What the latest pop culture phenomenon taught me about the state of content marketing

Confession: I read a lot of content. Like a lot. Part of my job as a content marketing specialist for a content marketing company is that I am scouring the web in search of new trends, fads, and values about content marketing. Not only am I reading and writing about content marketing, but I’m reading what brands are publishing, I’m reading what traditional and online publishers are publishing, and I’m reading my favorite blogs. All so I can learn what the state of content marketing is really like.

And one of my least favorite content trends that is here to stay is what I like to call the “lessons learned from the latest pop culture phenomenon.” You know the type: “5 things students can learn from Marvel Cinematic Universe” or “What The Avengers can teach us about fashion.” (Both of those are made up, but you know they exist in some form somewhere.) Some of these articles are surprisingly great, but most are not. Worse, you can tell the article—especially when it comes from the B2B sector—was suggested by your mom. (No offense, Mom!)

By far the worst offender, in my opinion, are the content marketers who write about content marketing (aka what I do). What I call “meta content marketing”—in other words, the content marketing that is all about the nuts and bolts of content marketing—has very little business writing stories like “What Star Wars: The Force Awakens can teach us about content marketing” or “Content marketing lessons from the new Star Wars film.” And yet it keeps happening.

Why? Data. This trend signals two things about the state of the “meta” content marketing industry:

  1. Content marketers are using data to make observations and insights to inform their content strategy.
  2. Content marketers fail to implement deeper insights and actions into their content.

Plenty of meta content marketers and B2B brands are relying on data more than ever before—a good thing, if you ask me. A lot of that data, in fact, is search related—keyword research. Now, if we turn to Google Trends’ Explore function, we can find out a lot about what people are searching for and how. Let’s use recent pop culture phenomenon Star Wars: The Force Awakens, the biggest movie of 2015.

We can see from the chart below that interest for “star wars” peaked somewhere around May 2005 and December 2015—the months the films Star Wars Episode III: Revenge of the Sith and Star Wars Episode VII: The Force Awakens came out.

Here’s a closer look between November 2015 and January 2016 for The Force Awakens:

Pretty high in the search queries. It trended on Google Trends that month and was one of the most searched terms on Google in 2015 with over 155 million searches.

That’s a crazy good number, and it makes sense that brands saw that trending search term and decided to create content from it. To be clear: it’s a good thing that brands rely upon data to inform and shape their content strategies. They should. Delving into keyword research and the content landscape can help them determine where they should and should not focus their efforts better, ultimately leading to plenty of traffic or lead surprises.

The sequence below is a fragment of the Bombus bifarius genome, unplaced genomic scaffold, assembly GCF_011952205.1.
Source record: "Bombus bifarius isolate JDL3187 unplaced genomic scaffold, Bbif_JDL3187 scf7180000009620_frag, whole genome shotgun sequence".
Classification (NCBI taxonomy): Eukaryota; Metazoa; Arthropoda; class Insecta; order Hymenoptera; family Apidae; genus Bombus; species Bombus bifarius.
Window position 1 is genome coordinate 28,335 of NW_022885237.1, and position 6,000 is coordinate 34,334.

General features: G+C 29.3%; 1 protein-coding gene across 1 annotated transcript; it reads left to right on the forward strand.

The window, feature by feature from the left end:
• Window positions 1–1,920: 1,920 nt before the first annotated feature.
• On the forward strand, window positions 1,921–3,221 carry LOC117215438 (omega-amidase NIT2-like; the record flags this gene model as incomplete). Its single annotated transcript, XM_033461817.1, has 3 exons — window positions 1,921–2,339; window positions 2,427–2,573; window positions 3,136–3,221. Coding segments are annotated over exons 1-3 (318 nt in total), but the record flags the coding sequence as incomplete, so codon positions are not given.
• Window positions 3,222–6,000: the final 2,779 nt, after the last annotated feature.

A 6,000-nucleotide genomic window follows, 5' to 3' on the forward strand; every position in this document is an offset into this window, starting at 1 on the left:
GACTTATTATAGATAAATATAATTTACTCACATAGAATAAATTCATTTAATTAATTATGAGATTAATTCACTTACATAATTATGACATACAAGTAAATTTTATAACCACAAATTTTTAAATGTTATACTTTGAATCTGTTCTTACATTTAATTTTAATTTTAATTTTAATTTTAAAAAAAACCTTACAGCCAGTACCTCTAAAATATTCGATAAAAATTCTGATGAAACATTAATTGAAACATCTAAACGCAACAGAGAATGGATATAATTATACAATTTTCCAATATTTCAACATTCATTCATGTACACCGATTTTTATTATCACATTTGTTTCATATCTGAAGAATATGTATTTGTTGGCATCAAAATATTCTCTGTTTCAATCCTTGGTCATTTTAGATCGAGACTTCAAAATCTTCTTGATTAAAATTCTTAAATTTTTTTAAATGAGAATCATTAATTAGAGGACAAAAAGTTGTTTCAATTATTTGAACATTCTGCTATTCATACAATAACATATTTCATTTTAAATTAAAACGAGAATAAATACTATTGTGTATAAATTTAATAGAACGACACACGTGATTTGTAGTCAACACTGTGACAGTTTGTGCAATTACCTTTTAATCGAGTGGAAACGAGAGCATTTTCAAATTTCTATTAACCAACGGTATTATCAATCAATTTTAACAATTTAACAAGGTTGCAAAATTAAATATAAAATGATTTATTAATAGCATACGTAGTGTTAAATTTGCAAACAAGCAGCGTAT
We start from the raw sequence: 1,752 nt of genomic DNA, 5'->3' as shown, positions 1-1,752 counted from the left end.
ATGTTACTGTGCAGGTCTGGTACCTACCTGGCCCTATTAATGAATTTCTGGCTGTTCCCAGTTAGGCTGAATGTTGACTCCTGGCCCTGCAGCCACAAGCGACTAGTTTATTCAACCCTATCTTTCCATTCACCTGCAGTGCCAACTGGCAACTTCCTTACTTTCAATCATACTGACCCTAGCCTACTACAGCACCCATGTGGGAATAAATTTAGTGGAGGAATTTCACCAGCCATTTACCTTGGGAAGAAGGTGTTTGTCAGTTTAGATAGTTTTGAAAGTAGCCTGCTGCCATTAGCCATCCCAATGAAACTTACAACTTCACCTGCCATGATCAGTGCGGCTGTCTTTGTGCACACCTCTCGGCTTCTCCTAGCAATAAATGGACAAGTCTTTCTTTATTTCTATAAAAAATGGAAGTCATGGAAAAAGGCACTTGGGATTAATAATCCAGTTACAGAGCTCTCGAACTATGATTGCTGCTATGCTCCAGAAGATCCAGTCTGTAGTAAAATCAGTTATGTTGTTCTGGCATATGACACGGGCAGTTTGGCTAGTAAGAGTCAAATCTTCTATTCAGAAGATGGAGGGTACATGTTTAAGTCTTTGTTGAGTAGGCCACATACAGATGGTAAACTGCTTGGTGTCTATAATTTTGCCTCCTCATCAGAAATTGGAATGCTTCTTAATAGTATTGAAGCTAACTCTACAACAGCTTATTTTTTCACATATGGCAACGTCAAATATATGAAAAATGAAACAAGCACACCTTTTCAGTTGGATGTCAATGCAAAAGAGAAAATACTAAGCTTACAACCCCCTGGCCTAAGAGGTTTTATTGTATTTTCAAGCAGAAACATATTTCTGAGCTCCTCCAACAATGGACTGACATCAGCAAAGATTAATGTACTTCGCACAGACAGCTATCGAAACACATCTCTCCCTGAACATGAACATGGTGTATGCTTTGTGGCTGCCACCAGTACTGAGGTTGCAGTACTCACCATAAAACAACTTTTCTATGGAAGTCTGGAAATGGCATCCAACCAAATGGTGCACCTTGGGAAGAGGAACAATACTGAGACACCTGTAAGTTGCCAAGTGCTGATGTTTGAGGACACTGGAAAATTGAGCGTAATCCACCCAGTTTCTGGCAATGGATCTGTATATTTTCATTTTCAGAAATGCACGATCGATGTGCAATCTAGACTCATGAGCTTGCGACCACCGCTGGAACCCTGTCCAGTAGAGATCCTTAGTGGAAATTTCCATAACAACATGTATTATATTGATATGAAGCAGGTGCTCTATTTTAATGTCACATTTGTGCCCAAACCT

What isn’t good, however, is when brands piggyback on the success of that term. What I mean is when brands create content for content’s sake because a term is trending, regardless of whether they’ve given any business or creative thought to it. There are brands who can pull off “What the latest pop culture phenomenon taught me about X” and there are brands who cannot. The ones who can often are approaching the content in a very specific way because they made an observation (Star Wars is trending!), created an insight (traffic to be gained from writing about Star Wars) from it and took action. That action is a content idea, one that the best brands are executing on another level—either in content ideation, production, distribution, strategy, etc. The ones who aren’t on that next level create half-hearted attempts chasing trending keywords.

At Quietly, we’re all for data. We live and die by it—as long as we can interpret and understand it well. As long as these observations, insights, and actions answers questions.  How does writing this help the brand? Does this appeal to our target audience? Do we have strong enough creative behind it?

In the case of fleeting pop cultural phenomenon content, I don’t think it does many favors for many brands. Too often, I’ve read mediocre content that tries to capitalize on the success of trending pop culture. But this does teach me something about the state of content marketing. While brands are getting smarter about data, they still need an editorial manager’s judgment to shape observations and insights to create content ideas that go beyond the standard data chase .

So the next time a pop culture phenomenon occurs—e.g. your Deadpool, your Mr. Robot, your latest Marvel Cinematic Universe flick—remember to take the time to create something of value. Something that isn’t disposable or quickly forgotten about until the next pop cultural phenomenon pops up.

Image credit: Disney/io9.gizmodo.com

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